You may have seen videos floating around recently of a fire resistant blanket being used to control a vehicle fire. It looks pretty simple — two people grab the corners of the blanket and pull it over the burning vehicle. Deprived of oxygen, the fire appears to be extinguished after just a few seconds. It makes sense, of course. No oxygen, no fire. But I assume if the blanket were quickly removed, there could be enough residual heat to reignite the fire as soon as oxygen was reintroduced.
The video below demonstrates how it works, using a product sold by Bridgehill, a company headquartered in Larvik, Norway.
Prices for the blanket, which they claim can be reused up to 50 times, start at $2,422 at Darley.
A California company takes advantage of the same principle, oxygen starvation, when using their version of a fire blanket to slow or stop the spread of a vegetation fire at a structure. Fire Break Solutions makes a 15-foot wide product that can be rolled out over grass or, the company claims, “low to medium brush.” It is made from interwoven strips of fire resistant fabric that are a couple of inches apart, leaving holes in between the strips. The side closest to the structure being protected has a solid skirt several feet wide. The intent is that the fire would burn into the area covered by the blanket and burn slowly underneath. By the time it gets to the solid fabric the fire would be much less intense and would slowly self extinguish.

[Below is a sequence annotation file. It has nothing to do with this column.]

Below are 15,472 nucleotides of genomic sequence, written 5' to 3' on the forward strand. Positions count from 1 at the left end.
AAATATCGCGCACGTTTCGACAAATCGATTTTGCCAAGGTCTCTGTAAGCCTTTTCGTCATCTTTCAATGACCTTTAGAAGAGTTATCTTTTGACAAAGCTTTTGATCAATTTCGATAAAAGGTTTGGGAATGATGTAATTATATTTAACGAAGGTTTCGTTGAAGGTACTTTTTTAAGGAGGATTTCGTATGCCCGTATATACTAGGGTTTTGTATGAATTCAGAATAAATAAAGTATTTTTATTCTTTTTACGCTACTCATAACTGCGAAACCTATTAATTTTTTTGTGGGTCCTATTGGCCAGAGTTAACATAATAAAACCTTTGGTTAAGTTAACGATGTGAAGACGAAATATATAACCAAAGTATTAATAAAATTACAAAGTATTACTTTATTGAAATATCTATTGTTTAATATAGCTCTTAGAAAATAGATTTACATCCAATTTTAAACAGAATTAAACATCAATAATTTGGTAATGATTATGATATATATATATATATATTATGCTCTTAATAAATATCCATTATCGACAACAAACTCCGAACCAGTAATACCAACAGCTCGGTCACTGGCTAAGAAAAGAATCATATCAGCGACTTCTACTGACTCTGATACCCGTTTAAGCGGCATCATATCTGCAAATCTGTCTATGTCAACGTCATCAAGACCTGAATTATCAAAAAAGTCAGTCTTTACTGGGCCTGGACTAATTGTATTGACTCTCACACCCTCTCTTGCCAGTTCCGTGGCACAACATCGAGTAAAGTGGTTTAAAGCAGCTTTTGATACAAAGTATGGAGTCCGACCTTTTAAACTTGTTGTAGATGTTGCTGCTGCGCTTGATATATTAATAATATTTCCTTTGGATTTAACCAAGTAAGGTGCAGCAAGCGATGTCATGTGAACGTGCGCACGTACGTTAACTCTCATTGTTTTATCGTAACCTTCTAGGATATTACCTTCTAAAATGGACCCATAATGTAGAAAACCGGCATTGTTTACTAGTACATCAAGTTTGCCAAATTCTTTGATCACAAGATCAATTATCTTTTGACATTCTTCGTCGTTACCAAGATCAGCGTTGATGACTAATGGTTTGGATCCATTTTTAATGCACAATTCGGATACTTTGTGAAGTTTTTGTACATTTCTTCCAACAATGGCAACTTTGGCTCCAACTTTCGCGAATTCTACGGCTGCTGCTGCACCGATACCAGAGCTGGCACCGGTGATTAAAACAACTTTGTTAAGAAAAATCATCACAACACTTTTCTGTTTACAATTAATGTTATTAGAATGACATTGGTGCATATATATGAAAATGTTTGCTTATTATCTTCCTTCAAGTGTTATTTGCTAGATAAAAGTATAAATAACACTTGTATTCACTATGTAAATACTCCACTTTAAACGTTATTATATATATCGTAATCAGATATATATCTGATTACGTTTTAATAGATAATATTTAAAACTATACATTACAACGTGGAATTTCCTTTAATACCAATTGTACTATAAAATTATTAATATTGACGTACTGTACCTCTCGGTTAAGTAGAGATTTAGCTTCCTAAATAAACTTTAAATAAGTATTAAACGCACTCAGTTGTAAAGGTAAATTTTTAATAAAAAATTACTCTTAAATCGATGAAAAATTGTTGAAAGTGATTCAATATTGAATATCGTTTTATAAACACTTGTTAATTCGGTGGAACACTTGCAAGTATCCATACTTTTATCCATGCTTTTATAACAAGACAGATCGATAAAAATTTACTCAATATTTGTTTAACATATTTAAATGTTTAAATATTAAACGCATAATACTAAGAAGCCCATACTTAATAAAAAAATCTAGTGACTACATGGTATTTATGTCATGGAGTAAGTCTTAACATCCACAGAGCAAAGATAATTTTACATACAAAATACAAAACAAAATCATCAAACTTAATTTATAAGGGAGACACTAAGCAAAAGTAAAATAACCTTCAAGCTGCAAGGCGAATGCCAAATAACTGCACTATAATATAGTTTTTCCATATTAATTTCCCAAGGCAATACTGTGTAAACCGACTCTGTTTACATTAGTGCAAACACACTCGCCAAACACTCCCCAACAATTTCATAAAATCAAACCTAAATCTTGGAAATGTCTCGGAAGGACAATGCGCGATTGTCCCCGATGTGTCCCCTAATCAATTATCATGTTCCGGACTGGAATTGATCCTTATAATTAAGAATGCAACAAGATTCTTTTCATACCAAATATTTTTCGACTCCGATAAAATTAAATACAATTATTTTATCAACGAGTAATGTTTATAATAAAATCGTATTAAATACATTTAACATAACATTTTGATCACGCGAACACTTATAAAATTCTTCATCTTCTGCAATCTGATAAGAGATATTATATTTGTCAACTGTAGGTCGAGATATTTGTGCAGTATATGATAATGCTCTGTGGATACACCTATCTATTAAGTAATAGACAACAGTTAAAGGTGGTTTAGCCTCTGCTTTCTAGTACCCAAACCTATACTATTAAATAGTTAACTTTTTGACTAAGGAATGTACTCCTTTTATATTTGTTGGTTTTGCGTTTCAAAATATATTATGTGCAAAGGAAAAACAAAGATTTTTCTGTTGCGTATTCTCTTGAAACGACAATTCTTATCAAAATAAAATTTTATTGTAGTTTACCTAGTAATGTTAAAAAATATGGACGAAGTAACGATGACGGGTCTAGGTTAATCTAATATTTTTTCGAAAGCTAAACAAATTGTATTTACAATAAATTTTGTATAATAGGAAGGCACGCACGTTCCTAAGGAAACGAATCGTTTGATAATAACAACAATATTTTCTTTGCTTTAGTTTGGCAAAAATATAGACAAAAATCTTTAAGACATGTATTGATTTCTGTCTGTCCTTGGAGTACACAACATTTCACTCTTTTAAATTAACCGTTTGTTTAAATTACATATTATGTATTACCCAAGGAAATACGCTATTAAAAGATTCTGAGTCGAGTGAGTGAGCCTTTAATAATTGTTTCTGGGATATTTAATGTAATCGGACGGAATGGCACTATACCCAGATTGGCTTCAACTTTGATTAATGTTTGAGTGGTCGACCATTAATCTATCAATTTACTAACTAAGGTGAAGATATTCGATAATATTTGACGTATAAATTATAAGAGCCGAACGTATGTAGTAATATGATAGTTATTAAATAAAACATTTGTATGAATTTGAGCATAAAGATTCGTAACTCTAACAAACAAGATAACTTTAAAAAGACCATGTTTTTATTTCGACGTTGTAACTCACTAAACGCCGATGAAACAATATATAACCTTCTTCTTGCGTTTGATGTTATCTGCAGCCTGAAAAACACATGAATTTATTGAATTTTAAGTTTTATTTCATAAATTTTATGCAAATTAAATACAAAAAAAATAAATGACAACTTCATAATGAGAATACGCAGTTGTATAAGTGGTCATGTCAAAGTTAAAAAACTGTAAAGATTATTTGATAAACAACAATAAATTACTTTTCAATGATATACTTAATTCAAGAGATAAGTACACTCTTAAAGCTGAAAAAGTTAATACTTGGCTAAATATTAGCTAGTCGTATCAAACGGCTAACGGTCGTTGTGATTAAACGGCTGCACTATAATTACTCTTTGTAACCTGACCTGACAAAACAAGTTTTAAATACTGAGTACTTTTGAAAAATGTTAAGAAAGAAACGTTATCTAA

The company advises that the edges should be weighted down with dirt or rocks. It comes in various lengths, with the 100-foot version priced at about $6,000.
Obviously, burning embers from a far-away fire could land directly on or adjacent to the house, so the home would need to be designed and built paying attention to the fire resistant characteristics of the roof, vents, siding, doors, windows, foundation, eaves, and decks. Fire Break says there should be no flammable material between the blanket and the house. If just outside of the fire blanket are tall grass, brush, or a continuous canopy of trees, no 15-foot wide fire blanket is going to save a structure.
The video below shows how it is deployed.
In the video below the Flame Brake covers half of a bed of fuel which looks like excelsior — fine curled wood shavings.
FireBreak also sells the Emberella fire blanket, which is a solid piece of fabric intended to cover a vehicle, hedges, or small structures. Their video shows it being tested.
Thanks and a tip of the hat go out to Dave.